This is the basis for increased interest in security detection solutions and in “Designing an Adaptive Security Architecture for Protection from Advanced Attacks”, Gartner estimates that the current 20% share of security spending on security detection solutions will rise to 60% by 2020. This also explains recent acquisitions by major security vendors, such as BlueCoat’s acquisition of Solera, RSA’s acquisition of NetWitness and Cisco’s acquisition of both SourceFire and Lancope.

The corner stone of security detection solutions is continuous monitoring and analytics:

Source: Gartner “Designing an Adaptive Security Architecture for Protection from Advanced Attacks”, January 2016

This includes not just monitoring of logs and Netflow information, but also real-time packet capture and analysis, as well as recording of packet capture data for near-real-time and post-analysis. By analyzing data traffic, it is possible to build a profile of normal network behavior that can then be compared against real-time data or recorded data to detect if something out-of-the-ordinary is occurring.


The alert of potential malicious behavior can be compared against information from security prevention solutions to assess if an attack is underway. Conversely, it can be used to validate a threat alert from a security prevention solution that could be a “false positive”. In either case, there is great value in using this information to verify what is happening.In a report entitled “The Cost of Malware Containment” from January 2015, the Ponemon Institute estimated that in a typical week an organization can receive up to 17,000 malware alerts. There are not enough resources to respond to each of these alerts and the cost of responding is also significant. The average cost of time wasted responding to inaccurate and erroneous intelligence was estimated by Ponemon Institute to be up to $1.27 million annually for a typical organization.

Source: The Ponemon Institute “The Cost of Malware Containment”, January 2015

Because of this, only 4% of all malware alerts are investigated. The Ponemon Institute also found that their prevention tools miss 40% of malware infections in a typical week! The longer this goes undetected, the larger the potential risk of a breach. This is the hole in the security wall that many attackers exploit.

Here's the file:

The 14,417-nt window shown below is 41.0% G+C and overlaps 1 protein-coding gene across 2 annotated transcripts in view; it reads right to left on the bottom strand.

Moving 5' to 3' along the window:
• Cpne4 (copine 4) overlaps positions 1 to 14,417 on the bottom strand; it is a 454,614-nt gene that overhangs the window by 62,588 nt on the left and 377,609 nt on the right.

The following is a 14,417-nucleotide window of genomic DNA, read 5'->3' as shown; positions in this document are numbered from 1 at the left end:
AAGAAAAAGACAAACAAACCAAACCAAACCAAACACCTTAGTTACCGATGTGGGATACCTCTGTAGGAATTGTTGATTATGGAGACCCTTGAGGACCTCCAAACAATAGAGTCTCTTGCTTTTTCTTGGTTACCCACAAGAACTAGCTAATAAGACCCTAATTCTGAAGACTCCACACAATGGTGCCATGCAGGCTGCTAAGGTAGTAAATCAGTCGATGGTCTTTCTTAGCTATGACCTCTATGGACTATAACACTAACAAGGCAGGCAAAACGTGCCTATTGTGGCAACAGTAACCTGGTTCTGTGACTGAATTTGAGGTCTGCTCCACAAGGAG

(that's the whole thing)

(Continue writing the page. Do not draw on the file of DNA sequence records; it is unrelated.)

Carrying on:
So, the solution is not just about more alerts from security detective appliances, but also automation of tools that can correlate information from multiple sources in order to determine the real situation, but also have the capacity to examine each and every alert. This requires big data analysis, machine learning and artificial intelligence solutions, topic covered in a  previous blog:

With automated tools, you get the full benefit of combining intelligence from preventive and detective solutions to form a security solution that increases your success rate in detecting and prevents a security breach, while also making a better use of your precious security staff who are currently overwhelmed.


So, as we can see, higher and thicker security prevention perimeters provide a false sense of security, if you pardon the pun! These are the Maginot Lines, which lull us into the disbelief that we are safe. But, as we have seen above, these defenses are breached every day, to an extent that security professionals can’t keep up.

By augmenting security prevention with security detection solutions based on continuous monitoring of the network with packet capture and capture-to-disk solutions, it is possible to detect threats that have not been caught by security prevention solutions. By combining this with automated tools capable of correlating data from both prevention and detection tools, we can help security professionals deal with the growing deluge of security alert information and build a reliable threat intelligence platform for predicting future security breaches.

The Maginot Line was once considered a work of genius, but, after the Second World War, became the butt of many jokes, such as the Maginot Line is French for “speed bump ahead”. If you don’t want your network security to become a joke, then invest in security detection, continuous monitoring and automated tools for correlation of data alerts.

Back To Top